She screamed a little, she made a lot of coffee:


Polly's Links

Anneke Wills, the actress who played Polly, is now an artist. She has decided to make prints of her Doctor Who related works, which are available now...
Click here for more information

Publicity shot of Anneke

Vital Statistics

Companion Name: Polly Wright

First Appearance: Episode 1, The War Machines 25 June 1966

Last Appearance: Episode 6, The Faceless Ones 13 May 1967


All the missing stories are available through fan channels on audio only, Macra Terror and Power of the Daleks have been released commercially by the BBC. The existing episodes of Moonbase have been released on video by the BBC as part of Cybermen: The Early Years.


Polly was one of the first Doctor's last companions. Along with the irrepressable Ben, she watched the first regeneration of the Doctor.

Joining the Doctor in London in 1966, and eventually leaving the same day, Polly's adventures with the Doctor could be seen as a temporary vacation from reality. Indeed, you might wonder that Ben and Polly believed that their adventures were real.

Polly joined the Doctor in the story The War Machines, in which London was taken over by the Post Office Tower. The War Machines is the only complete story with Ben and Polly, and thus the only story by which they are often judged.

Their next story was The Smugglers, which is one of many completely missing stories. The plot involves Pirates running around the Cornish coast.

Their third story is the truly interesting one, however. The Tenth Planet is a story whose name is known to all fans as the Holy Grail of the missing episodes. Only one episode of this story is missing, the last. The last episode of this story contains the regeneration of William Hartnell in Patrick Troughton, the First incarnation of the Doctor into the Second. Rumors of the existence of this story have haunted fans for years, and once a film cannister was "returned" to the BBC that supposedly contained it, but the film inside was blank. All fans of the show hope for its eventual return.

Picture from The Smugglers

Character Sketch

This is the character sketch for Polly, as quoted in "Doctor Who - The Sixties" (buy a copy, it's good).

24, private secretary to scientist. Father, country doctor in Devon, four brother (one older - three younger). Happy and conventional middle-class background, she has never been tied to her mother's apron strings - they never know when to expect her home but when she arrives they are happy to see her. Has been, in turn, a travel courier - done a small amount of modelling (which she found irksome to her intelligence and feet).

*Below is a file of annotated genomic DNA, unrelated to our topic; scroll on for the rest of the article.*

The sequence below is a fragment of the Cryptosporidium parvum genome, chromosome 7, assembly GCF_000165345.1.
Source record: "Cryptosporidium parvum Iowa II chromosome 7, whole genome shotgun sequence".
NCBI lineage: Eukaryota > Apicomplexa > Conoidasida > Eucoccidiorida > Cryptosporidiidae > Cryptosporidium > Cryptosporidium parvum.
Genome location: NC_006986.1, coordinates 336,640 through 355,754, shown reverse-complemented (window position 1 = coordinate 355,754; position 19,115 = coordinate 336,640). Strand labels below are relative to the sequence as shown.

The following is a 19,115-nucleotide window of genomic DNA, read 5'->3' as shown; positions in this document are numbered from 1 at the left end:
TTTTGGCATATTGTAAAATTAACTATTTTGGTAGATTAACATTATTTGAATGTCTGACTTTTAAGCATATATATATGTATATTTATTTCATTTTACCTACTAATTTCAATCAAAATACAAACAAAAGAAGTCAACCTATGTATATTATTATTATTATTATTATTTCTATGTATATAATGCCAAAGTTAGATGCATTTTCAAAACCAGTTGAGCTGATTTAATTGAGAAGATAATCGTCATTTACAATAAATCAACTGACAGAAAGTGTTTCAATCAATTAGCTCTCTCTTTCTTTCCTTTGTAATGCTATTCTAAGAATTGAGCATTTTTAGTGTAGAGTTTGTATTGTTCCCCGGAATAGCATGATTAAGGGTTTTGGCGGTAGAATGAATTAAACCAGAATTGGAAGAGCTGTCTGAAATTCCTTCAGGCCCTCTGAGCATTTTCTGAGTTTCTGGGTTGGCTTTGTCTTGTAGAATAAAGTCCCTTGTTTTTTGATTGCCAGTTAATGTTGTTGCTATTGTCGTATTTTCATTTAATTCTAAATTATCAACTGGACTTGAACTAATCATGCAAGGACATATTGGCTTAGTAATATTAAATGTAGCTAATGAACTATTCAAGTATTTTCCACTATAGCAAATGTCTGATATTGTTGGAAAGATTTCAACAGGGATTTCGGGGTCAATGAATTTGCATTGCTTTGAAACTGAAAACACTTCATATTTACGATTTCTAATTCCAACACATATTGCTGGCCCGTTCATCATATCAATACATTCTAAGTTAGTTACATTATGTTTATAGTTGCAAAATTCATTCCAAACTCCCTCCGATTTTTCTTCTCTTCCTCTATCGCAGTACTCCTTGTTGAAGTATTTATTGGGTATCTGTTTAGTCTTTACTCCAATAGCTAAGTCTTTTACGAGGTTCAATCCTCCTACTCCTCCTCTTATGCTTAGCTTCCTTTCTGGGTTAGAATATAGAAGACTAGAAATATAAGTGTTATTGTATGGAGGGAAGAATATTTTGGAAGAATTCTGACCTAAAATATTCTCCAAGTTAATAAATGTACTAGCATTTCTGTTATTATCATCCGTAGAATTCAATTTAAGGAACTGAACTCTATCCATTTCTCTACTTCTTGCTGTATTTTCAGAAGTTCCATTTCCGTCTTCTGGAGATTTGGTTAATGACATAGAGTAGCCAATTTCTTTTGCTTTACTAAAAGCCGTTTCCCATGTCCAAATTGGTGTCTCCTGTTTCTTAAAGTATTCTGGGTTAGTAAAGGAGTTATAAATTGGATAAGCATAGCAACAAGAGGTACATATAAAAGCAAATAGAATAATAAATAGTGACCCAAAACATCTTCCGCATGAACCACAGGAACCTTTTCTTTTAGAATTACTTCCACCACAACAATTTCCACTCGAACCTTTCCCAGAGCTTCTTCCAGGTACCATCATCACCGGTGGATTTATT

She loves sports cars, watching motor racing, skiing, clothes, swimming - pet hates: pomposity, deb's delights, conforming and officials (police to ticket collectors).

Intelligent, imaginative, impulsive, inclined to act first, think later. She is totally undomesticated, cannot sew, knit or cook.

Polly's Last Name

The original documentation of Polly's name has been revealed to be "Wright", never used because of possible confusion with Barbara's name. In the Lofficier's excellent reference books, her last name is given as "Lopez". (In "The Faceless Ones" (1966) Polly`s double is given the name Michelle Lauppi, and a corruption of this, "Lopez" seems to have been given as Pollys surname, probably by over-eager fans listening to a dodgy version of the soundtrack.) Anneke Wills has stated that Polly's last name should be "Brettingham-Smith", an appropriate name for the character as portrayed, also the last name of some of Anneke's close friends.

So which is it? Well, I've bowed to the possible canonicity of the Missing Adventure series of novels, and to the original name of Polly given in some of the original documentation on her character. In "Invasion of the Cat-People", Polly's last name is given as "Wright". So until further evidence proves me wrong, that's how it will be for this fan club.

But hey, I still like Brettingham-Smith...

Polly and the Doctor

Reference materials used in the construction of this page (check 'em out): "Doctor Who - The Sixties", Doctor Who Magazine (DWM) issues 133, 218-220, "Doctor Who - Time Lord", "The Discontinuity Guide", "The Doctor Who Programme Guide", "Doctor Who - The Universal Databank", and "Doctor Who - A Celebration".

Thanks to S D Hunt for info on the origin of "Lopez".